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Developing an Eco-Friendly Method to Extract Europium from Waste

Researchers at ETH are developing a nature-inspired technique for effectively recovering europium from outdated fluorescent lights. The strategy might result in rare earth metal recycling, which has been long overdue. The study was published in the journal Nature Communication.

Developing an Eco-Friendly Method to Extract Europium from Waste
ETH doctoral student Marie Perrin presents the new recycling approach. In her left hand, she holds the raw material, a fluorescent lamp, and in her right, the yellow reagent that can separate rare earth metals. Image Credit: Fabio Masero/ETH Zurich

The name “rare earth metals” does not accurately describe their rarity. They are necessary for the modern economy. After all, these 17 metals are essential building blocks for the energy shift and digitalization. They are present in computers, smartphones, screens, and batteries; without them, no wind turbine or electric motor could function. Since Europe is almost entirely dependent on imports from China, these raw materials are critical.

However, the extraction of rare earth metals makes them equally important. Natural ores always contain them in complex form, but it can be challenging to separate them because of their close chemical resemblance.

As a result, traditional separation techniques need many extraction steps and are very chemically and energy-intensive. This makes obtaining and purifying these metals costly, time- and resource-consuming, and incredibly damaging to the environment.

Rare earth metals are hardly ever recycled in Europe,” said Victor Mougel, Professor at the Laboratory of Inorganic Chemistry at ETH Zurich.

Mougel is leading a group of researchers who aim to alter this. “There is an urgent need for sustainable and uncomplicated methods for separating and recovering these strategic raw materials from various sources,” said the chemist.

The researchers have shown a remarkably straightforward technique for effectively isolating and retrieving the rare earth metal europium from intricate combinations containing other rare earth metals.

Inspired by Nature

Existing separation methods are based on hundreds of liquid-liquid extraction steps and are inefficient–the recycling of europium has so far been impractical. In their study, they show how a simple inorganic reagent can significantly improve separation. This allows us to obtain europium in a few simple steps–and in quantities that are at least 50 times higher than with previous separation methods.

Marie Perrin, Study First Author and Doctoral Student, ETH Zurich

Tetrathiometallates, tiny inorganic compounds with four sulfur atoms around tungsten or molybdenum, hold the secret to this method. The researchers were inspired by the world of proteins.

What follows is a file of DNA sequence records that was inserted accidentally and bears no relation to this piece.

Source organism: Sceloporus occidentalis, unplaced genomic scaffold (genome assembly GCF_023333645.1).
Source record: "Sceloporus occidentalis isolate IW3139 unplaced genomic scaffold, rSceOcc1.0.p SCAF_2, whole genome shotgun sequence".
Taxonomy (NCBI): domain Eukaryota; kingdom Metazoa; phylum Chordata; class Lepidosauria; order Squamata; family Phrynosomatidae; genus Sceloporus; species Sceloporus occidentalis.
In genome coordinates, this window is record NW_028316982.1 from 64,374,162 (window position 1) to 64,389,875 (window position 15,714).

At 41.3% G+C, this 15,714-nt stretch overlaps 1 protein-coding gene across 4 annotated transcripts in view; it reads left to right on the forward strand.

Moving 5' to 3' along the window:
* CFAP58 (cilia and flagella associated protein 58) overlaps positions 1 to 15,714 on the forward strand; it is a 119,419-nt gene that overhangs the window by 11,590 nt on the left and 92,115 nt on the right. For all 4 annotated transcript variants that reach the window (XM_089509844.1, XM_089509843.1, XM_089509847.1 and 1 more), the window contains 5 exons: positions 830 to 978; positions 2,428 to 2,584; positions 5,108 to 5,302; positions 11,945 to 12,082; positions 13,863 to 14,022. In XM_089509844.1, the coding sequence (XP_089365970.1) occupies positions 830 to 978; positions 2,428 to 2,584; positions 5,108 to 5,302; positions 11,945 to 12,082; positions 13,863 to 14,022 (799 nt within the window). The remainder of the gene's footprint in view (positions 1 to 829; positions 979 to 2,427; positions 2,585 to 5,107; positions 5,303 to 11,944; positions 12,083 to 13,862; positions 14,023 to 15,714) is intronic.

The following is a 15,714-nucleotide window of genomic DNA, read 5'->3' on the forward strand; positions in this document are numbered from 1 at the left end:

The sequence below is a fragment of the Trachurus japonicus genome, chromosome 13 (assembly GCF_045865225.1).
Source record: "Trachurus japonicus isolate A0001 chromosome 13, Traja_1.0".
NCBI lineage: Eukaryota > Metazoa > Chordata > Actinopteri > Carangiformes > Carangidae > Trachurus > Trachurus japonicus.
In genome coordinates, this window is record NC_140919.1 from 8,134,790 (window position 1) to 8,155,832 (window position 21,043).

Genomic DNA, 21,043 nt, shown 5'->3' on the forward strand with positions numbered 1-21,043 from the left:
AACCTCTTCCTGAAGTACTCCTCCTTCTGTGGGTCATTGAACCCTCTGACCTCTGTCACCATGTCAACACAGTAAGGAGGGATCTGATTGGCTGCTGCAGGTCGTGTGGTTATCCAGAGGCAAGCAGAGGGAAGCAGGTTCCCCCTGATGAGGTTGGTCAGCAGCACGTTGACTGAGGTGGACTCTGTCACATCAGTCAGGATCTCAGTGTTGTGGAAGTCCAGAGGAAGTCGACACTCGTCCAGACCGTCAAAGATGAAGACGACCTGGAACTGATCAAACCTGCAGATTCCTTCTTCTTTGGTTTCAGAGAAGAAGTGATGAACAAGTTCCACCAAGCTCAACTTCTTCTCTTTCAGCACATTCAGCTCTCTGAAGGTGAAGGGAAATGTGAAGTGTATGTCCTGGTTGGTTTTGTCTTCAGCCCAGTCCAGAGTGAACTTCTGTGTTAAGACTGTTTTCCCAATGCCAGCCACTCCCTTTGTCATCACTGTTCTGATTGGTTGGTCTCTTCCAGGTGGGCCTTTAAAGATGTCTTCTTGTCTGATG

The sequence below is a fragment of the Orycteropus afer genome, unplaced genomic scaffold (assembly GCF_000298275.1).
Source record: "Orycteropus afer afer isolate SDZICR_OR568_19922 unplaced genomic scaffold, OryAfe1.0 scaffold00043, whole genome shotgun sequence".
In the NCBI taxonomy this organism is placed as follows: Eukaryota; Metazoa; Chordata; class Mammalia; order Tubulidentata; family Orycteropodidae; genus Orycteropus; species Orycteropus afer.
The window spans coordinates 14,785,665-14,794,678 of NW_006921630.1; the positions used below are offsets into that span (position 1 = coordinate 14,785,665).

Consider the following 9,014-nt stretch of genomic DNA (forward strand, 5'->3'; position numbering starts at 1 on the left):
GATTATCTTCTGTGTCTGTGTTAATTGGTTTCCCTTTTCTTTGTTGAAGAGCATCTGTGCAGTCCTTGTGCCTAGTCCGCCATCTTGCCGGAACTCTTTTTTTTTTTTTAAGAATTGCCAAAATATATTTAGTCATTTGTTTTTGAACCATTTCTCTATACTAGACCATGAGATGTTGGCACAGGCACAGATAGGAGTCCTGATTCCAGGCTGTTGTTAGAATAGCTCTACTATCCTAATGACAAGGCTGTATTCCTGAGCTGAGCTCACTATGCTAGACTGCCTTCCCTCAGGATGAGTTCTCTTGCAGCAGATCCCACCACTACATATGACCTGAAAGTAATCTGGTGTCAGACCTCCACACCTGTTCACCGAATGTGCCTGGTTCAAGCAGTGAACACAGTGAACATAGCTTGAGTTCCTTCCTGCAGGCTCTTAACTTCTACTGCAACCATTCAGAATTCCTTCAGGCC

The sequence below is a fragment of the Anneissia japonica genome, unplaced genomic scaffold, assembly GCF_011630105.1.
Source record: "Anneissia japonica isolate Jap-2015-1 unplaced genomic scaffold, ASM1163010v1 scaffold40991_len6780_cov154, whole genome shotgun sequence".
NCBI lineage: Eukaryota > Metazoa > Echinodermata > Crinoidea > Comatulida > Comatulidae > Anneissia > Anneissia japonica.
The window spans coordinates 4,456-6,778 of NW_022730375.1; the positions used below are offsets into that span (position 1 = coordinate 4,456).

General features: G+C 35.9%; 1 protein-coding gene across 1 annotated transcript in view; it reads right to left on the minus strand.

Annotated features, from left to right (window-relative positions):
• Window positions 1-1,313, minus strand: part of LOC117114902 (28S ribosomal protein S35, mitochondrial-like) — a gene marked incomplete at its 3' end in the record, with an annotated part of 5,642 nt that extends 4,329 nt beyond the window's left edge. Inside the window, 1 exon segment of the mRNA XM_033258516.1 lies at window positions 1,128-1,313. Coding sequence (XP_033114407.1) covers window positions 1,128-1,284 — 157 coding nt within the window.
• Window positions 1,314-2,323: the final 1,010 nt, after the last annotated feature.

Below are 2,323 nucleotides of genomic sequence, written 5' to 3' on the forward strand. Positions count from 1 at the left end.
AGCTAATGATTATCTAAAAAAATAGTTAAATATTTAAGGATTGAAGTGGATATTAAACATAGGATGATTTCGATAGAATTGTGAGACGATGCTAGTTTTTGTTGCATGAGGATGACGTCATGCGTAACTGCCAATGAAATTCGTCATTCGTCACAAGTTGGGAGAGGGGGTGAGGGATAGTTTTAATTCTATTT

Tetrathiometallates are employed as active agents against cancer and illnesses related to copper metabolism. They are found in natural enzymes as a binding site for metals.

Tetrathiometallates are being employed as ligands for the extraction of rare earth metals for the first time. By converting europium to its uncommon divalent state, which simplifies separation from the other trivalent rare earth elements, its special redox characteristics come into play here.

The principle is so efficient and robust that we can apply it directly to used fluorescent lamps without the usual pre-treatment steps.

Victor Mougel, Professor, Laboratory of Inorganic Chemistry, ETH Zurich

Keeping Europium in Circulation

One significant but underutilized source of rare earth metals is electronic waste.

If this source were tapped into, the lamp waste that Switzerland currently sends abroad to be disposed of in a landfill could be recycled here in Switzerland instead. Lamp waste could reduce Switzerland's reliance on imports by acting as an urban europium mine.

Victor Mougel, Professor, Laboratory of Inorganic Chemistry, ETH Zurich

Europium was once primarily used as a phosphor in flat displays and fluorescent lights, which drove up market prices. The demand has decreased due to the steady phase-out of fluorescent lamps, making the earlier techniques of recycling europium no longer financially feasible.

Nonetheless, more effective separation techniques are preferred and may facilitate the utilization of the enormous amounts of low-cost fluorescent light waste, which has a rare earth metal composition approximately 17 times greater than that of natural ores.

Reduce Demand

Due to this, it is even more critical to recover rare metals at the end of a product's life and maintain their availability; yet, the EU's recovery rate for rare earth elements is still less than 1%.

In theory, rare earth metals can be recovered from trash and extracted from ore using any method of separation. However, the researchers are purposefully emphasizing raw material recycling in their approach since it is both more environmentally and financially sound.

Mougel said, “Our recycling approach is significantly more environmentally friendly than all conventional methods for extracting rare earth metals from mineral ores.”

The researchers are establishing a start-up company named REEcover to commercialize their patented technology in the future. They are also modifying the separation procedure for other rare earth metals present in magnets, such as dysprosium and neodymium. If all goes well, Marie Perrin hopes to finish her degree, expand the startup, and put rare earth metal recycling into action.

Europium Recycling

Rapid recycling of europium from fluorescent lamps. Video Credit: Marie Perrin/ETH Zurich

Journal Reference:

Perrin, M. A., et al. (2024) Recovery of europium from E-waste using redox active tetrathiotungstate ligands. Nature Communications.


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